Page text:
fig-2_1Specific lipids on the surface of viruses have been found in recent years to be playing important roles in their infection process. In the case of HIV-1, phosphatidylserine and gangliosides such as G­M1 have been shown to contribute to the attachment and entry of the virus particles to various host cells. Therefore, the ability to quantify these surface lipids seems to be crucial in understanding the underlying mechanisms and finding therapeutic strategies against such viral diseases. Conventionally, mass spectrometry has been used as a precise method for lipid quantification. However, it suffers from the complicated sample preparation and relatively large sample sizes which cannot easily be provided by patient samples. We had previously developed a plasmon coupling microscopy-based technique which takes advantage of DNA-conjugated metal nanoparticles as probes and allows for clinically-relevant sample sizes, yet provides a precise quantification. Since the microscope sample preparation, measurement and data processing in this method requires some sophistication, we have simplified this technique by replacing the microscopy with UV-Vis spectrophotometry. This has given us the opportunity for a simpler and more time-efficient quantification procedure which only slightly compromises in precision. The assay works based on the reaction of biotinylated metal nanoparticles and liposomes or virus-like particles surface-functionalized with biotinylated cholera toxin B and neutravidin in colloid. The basics of this techniques are submitted to be published soon.

  • Quantifying Lipid Contents in Enveloped Virus Particles with Plasmonic Nanoparticles (2012-2014)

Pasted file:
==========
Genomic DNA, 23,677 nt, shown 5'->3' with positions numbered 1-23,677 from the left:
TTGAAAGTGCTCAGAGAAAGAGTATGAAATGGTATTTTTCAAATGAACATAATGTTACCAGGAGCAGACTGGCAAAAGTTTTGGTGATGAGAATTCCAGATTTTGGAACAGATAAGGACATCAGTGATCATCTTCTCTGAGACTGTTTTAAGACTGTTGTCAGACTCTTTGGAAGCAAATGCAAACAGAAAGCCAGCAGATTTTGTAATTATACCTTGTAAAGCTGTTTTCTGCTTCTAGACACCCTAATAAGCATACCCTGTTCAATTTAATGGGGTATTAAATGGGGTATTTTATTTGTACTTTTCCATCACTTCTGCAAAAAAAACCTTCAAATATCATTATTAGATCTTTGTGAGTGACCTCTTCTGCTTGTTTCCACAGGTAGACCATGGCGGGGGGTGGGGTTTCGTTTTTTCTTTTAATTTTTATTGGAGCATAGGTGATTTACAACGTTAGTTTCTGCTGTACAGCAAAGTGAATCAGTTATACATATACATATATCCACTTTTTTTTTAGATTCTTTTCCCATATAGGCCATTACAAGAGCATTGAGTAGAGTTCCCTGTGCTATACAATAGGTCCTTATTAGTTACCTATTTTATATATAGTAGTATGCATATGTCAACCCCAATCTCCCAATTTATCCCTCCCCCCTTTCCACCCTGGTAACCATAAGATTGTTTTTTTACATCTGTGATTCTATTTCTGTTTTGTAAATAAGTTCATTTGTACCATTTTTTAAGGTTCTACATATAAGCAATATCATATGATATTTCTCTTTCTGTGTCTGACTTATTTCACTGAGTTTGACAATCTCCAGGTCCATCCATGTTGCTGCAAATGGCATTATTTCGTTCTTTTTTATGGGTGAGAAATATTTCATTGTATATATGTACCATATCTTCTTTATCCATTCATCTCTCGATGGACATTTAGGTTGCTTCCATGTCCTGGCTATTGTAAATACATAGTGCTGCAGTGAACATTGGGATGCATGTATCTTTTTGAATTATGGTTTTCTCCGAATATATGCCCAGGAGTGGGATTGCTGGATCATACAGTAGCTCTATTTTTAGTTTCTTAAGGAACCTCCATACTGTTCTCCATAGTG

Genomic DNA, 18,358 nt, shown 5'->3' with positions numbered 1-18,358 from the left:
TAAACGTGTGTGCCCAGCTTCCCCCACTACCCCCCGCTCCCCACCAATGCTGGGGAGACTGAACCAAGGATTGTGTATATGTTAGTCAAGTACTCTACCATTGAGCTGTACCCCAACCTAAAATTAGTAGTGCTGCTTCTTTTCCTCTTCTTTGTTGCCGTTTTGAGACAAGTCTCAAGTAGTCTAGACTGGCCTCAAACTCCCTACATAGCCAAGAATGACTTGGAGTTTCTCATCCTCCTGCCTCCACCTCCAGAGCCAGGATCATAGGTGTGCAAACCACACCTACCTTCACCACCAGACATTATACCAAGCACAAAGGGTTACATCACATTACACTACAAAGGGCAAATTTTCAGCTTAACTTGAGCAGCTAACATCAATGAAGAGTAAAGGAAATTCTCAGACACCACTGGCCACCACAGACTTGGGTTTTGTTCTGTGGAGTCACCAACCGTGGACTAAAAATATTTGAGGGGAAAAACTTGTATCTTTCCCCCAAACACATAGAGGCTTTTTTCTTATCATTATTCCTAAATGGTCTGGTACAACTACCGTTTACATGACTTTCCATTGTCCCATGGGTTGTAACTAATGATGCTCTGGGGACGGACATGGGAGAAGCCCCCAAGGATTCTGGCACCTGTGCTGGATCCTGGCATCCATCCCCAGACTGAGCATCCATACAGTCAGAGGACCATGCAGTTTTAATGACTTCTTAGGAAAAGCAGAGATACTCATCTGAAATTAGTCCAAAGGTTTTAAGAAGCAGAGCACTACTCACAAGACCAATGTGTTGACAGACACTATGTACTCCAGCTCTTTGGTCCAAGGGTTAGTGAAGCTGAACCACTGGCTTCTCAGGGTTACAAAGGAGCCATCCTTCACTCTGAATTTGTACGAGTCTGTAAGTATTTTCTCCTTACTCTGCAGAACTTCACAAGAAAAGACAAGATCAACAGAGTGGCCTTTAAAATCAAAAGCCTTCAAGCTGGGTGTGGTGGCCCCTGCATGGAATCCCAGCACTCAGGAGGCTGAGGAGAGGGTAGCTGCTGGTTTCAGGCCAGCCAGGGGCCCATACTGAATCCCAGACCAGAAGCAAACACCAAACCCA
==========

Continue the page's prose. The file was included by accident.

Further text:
Phosphatidylserine (PS) and monosialotetrahexosylganglioside (GM1) are examples of two host-derived lipids in the membrane of enveloped virus particles that are known to contribute to virus attachment, uptake, and ultimately dissemination. A quantitative characterization of their contribution to the functionality of the virus requires information about their relative concentrations in the viral membrane. We introduce herein a gold nanoparticle (NP) binding assay for probing relative PS and GM1 lipid concentrations in the outer leaflet of different virus-like particles (VLPs) using sample sizes of less than 3×106 particles. The assay evaluates both scattering intensity and resonance wavelength and determines relative NP densities through plasmon coupling as a measure for the target lipid concentrations in the NP-labeled VLP membrane. A correlation of the optical observables with absolute lipid contents was achieved by calibration of the plasmon coupling-based methodology with unilamellar liposomes of known PS or GM1 concentration. The performed studies reveal significant differences in the membrane of VLPs that assemble at different intracellular sites and pave the way to an optical quantification of lipid concentration in virus particles at physiological titers. The basics of this technique and its initial findings are published in Small, and it has been utilized in a few other studies by the Boston Medical Center and the National Cancer Institute researchers in collaboration with us, whose results are published in Virology and mBio.